XRP lawsuit: With this move, what is Ripple trying to accomplish?

XRP lawsuit: With this move, what is Ripple trying to accomplish?

News
June 3, 2021 by J.D. Smith
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With the U.S. Securities and Exchange Commission [SEC] seeking a 60-day discovery extension in the ongoing case against Ripple Labs and its execs, the individual defendants in the said case have now moved to file a motion for the SEC to investigate 14 international crypto-exchanges and iFinex. The Memorandum of Law submitted by the CEO
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With the U.S. Securities and Exchange Commission [SEC] seeking a 60-day discovery extension in the ongoing case against Ripple Labs and its execs, the individual defendants in the said case have now moved to file a motion for the SEC to investigate 14 international crypto-exchanges and iFinex.

The Memorandum of Law submitted by the CEO of Ripple Brad Garlinghouse and Co-founder Chris Larsen, requests documents from exchanges like Bitstamp, Bitrue Singapore, Bithumb, iFinex, Huobi Global, and OKEx, among others.

The executives added that there were ‘Letters of Request’ to the mentioned entities to solicit the assistance of the Central Authorities of the Cayman Islands, the Hong Kong Special Administrative Region of China, the Republic of Korea, the United Kingdom of Great Britain, Northern Ireland, the Republic of Singapore, the Republic of Seychelles, and the Republic of Malta.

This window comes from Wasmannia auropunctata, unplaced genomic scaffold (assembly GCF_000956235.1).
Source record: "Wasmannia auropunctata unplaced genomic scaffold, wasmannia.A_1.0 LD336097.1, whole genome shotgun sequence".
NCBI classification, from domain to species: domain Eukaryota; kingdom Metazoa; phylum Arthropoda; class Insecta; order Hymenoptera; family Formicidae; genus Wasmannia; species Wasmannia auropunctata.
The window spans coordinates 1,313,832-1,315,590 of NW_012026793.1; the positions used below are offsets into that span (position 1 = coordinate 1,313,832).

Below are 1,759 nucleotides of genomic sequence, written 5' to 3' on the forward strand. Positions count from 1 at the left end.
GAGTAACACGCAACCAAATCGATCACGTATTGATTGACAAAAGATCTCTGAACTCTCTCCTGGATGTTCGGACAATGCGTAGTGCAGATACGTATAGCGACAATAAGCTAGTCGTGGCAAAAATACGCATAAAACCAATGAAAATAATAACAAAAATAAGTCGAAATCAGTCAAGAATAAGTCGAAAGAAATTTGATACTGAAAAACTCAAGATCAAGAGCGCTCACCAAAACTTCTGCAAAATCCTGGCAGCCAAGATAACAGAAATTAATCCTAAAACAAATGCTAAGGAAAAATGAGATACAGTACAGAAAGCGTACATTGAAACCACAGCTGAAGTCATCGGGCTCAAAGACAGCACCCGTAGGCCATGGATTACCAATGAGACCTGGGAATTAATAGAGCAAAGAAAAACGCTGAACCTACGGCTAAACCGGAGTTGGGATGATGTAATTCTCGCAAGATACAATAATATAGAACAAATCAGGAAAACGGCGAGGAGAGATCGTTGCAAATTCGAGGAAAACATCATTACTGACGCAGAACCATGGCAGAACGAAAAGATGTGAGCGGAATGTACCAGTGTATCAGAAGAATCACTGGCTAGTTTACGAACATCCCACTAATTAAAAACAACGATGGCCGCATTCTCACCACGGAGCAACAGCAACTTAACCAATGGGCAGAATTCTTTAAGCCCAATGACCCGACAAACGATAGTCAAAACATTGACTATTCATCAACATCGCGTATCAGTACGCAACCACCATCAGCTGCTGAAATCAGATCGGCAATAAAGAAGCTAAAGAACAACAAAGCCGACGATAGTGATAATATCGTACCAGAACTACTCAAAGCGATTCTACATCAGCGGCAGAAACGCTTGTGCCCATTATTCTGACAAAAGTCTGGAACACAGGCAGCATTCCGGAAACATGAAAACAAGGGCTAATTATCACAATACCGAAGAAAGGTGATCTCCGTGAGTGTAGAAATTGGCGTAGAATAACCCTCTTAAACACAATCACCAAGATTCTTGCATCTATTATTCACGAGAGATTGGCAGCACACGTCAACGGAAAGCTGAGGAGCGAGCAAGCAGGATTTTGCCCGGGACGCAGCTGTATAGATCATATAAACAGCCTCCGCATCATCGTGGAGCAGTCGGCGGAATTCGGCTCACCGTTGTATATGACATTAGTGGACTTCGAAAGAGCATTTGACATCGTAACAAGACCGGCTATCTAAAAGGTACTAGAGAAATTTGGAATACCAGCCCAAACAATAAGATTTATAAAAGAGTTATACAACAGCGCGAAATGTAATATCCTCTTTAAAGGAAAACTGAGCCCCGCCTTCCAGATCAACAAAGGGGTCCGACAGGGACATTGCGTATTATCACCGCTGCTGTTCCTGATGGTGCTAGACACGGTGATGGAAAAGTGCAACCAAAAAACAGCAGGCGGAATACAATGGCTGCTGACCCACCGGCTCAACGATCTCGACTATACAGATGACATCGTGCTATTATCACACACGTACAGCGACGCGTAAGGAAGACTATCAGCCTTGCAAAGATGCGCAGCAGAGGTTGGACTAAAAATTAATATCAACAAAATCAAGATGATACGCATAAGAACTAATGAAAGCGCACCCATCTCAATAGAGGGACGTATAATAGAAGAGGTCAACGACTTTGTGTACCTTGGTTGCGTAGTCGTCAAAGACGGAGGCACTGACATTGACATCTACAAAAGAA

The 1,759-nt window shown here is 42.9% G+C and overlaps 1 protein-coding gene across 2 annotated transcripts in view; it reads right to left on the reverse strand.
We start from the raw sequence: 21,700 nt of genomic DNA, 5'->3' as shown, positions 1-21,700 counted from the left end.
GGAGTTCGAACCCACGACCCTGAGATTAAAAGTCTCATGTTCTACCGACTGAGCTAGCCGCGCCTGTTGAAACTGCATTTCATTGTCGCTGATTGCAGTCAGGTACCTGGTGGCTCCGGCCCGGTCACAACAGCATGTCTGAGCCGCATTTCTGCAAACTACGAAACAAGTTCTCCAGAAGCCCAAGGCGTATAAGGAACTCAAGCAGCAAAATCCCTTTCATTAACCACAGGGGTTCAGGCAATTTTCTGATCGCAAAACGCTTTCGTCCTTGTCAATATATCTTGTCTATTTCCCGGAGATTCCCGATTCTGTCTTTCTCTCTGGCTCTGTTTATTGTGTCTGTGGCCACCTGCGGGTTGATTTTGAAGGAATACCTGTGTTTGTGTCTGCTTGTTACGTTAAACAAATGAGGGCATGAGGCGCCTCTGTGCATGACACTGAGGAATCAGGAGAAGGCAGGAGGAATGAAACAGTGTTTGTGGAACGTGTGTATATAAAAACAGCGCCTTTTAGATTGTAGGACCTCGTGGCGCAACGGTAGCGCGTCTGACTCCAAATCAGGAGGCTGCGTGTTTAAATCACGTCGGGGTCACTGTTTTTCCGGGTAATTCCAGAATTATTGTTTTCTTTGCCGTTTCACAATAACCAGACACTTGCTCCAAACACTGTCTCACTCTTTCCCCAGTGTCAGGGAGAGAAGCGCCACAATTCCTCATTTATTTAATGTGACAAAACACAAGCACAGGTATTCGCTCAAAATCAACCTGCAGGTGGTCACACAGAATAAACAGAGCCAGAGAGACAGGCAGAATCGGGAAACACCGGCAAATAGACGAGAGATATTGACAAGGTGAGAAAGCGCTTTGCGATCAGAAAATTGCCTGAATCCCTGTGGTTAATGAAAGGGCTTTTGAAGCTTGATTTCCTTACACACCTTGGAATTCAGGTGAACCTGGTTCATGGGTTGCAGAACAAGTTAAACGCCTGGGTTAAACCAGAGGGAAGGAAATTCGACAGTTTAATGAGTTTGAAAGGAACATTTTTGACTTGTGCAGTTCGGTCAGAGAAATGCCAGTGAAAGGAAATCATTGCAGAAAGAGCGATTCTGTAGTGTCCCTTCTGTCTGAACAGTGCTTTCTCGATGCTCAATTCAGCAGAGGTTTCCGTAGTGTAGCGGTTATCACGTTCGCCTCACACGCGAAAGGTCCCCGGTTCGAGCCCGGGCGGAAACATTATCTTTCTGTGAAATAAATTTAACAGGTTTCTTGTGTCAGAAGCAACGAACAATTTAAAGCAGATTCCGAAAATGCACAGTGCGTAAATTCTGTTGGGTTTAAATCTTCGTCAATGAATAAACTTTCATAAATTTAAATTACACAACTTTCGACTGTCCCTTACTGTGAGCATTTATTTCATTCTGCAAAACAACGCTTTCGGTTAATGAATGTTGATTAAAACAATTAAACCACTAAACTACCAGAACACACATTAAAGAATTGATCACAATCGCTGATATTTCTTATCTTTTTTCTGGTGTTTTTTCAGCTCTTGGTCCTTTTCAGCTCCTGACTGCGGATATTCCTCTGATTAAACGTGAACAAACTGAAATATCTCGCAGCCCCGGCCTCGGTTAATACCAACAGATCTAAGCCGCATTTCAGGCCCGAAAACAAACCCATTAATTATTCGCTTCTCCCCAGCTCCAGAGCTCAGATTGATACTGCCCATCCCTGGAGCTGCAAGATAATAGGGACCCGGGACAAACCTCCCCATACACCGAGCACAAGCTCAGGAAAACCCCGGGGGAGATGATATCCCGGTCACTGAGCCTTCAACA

This could be the executives’ defense again the SEC’s amended complaint that noted that Garlinghouse and Larsen sold over two billion units of XRP to “public investors” situated “all over the world.” However, both the CEO and Co-founder have denied these allegations, with the execs noting at the time that they did not violate Section 5 of the 1933 Securities Act.

The legal representatives for the duo noted that their sales of XRP were conducted on foreign exchanges over which the SEC lacked any jurisdiction.

The Memorandum of Law went on to add,

“In the case of transactions conducted on such foreign trading platforms, both the offers of XRP and the sales of XRP occurred on the books and records of the respective platforms, and therefore geographically outside the United States. The SEC’s failure to allege domestic offers and sales should be fatal to its claims.”

According to the present motion, the exchanges mentioned in the MoL could reveal “unique documents and information” about the ongoing lawsuit, especially about the amended complaint of Larsen and Garlinghouse selling their XRP on foreign digital asset trading platforms.

The SEC was in the news recently after Judge Netburn denied it access to communications between Ripple and its legal counsels. Now, Ripple may be trying to keep the momentum in its favor by forming a defense against the amended complaint.


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